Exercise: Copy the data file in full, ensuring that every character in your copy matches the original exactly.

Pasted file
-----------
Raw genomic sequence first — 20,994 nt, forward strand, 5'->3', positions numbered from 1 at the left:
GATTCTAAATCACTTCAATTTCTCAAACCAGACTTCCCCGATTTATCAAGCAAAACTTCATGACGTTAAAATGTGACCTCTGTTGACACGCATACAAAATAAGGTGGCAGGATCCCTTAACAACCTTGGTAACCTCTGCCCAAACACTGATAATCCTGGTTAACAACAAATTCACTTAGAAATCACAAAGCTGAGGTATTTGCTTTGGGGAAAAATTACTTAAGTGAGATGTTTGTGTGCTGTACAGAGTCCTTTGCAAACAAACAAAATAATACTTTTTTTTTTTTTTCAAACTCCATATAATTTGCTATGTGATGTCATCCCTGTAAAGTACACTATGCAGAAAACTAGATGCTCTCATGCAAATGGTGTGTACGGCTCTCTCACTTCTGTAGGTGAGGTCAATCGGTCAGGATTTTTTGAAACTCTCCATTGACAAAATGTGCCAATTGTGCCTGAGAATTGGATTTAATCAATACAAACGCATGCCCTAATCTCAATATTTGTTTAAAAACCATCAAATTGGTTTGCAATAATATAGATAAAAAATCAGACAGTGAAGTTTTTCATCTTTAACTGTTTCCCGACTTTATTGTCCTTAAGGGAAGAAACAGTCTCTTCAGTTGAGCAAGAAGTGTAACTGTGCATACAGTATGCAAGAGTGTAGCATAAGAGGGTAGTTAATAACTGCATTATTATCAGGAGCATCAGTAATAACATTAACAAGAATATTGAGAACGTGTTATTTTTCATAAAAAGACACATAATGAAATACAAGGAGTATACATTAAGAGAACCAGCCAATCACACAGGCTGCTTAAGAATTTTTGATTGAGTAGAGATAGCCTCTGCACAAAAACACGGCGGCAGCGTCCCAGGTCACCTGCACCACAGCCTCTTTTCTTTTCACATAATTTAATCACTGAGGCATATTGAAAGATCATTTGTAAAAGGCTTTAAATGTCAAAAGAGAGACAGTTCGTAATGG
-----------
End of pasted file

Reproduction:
Raw genomic sequence first — 20,994 nt, forward strand, 5'->3', positions numbered from 1 at the left:
GATTCTAAATCACTTCAATTTCTCAAACCAGACTTCCCCGATTTATCAAGCAAAACTTCATGACGTTAAAATGTGACCTCTGTTGACACGCATACAAAATAAGGTGGCAGGATCCCTTAACAACCTTGGTAACCTCTGCCCAAACACTGATAATCCTGGTTAACAACAAATTCACTTAGAAATCACAAAGCTGAGGTATTTGCTTTGGGGAAAAATTACTTAAGTGAGATGTTTGTGTGCTGTACAGAGTCCTTTGCAAACAAACAAAATAATACTTTTTTTTTTTTTTCAAACTCCATATAATTTGCTATGTGATGTCATCCCTGTAAAGTACACTATGCAGAAAACTAGATGCTCTCATGCAAATGGTGTGTACGGCTCTCTCACTTCTGTAGGTGAGGTCAATCGGTCAGGATTTTTTGAAACTCTCCATTGACAAAATGTGCCAATTGTGCCTGAGAATTGGATTTAATCAATACAAACGCATGCCCTAATCTCAATATTTGTTTAAAAACCATCAAATTGGTTTGCAATAATATAGATAAAAAATCAGACAGTGAAGTTTTTCATCTTTAACTGTTTCCCGACTTTATTGTCCTTAAGGGAAGAAACAGTCTCTTCAGTTGAGCAAGAAGTGTAACTGTGCATACAGTATGCAAGAGTGTAGCATAAGAGGGTAGTTAATAACTGCATTATTATCAGGAGCATCAGTAATAACATTAACAAGAATATTGAGAACGTGTTATTTTTCATAAAAAGACACATAATGAAATACAAGGAGTATACATTAAGAGAACCAGCCAATCACACAGGCTGCTTAAGAATTTTTGATTGAGTAGAGATAGCCTCTGCACAAAAACACGGCGGCAGCGTCCCAGGTCACCTGCACCACAGCCTCTTTTCTTTTCACATAATTTAATCACTGAGGCATATTGAAAGATCATTTGTAAAAGGCTTTAAATGTCAAAAGAGAGACAGTTCGTAATGG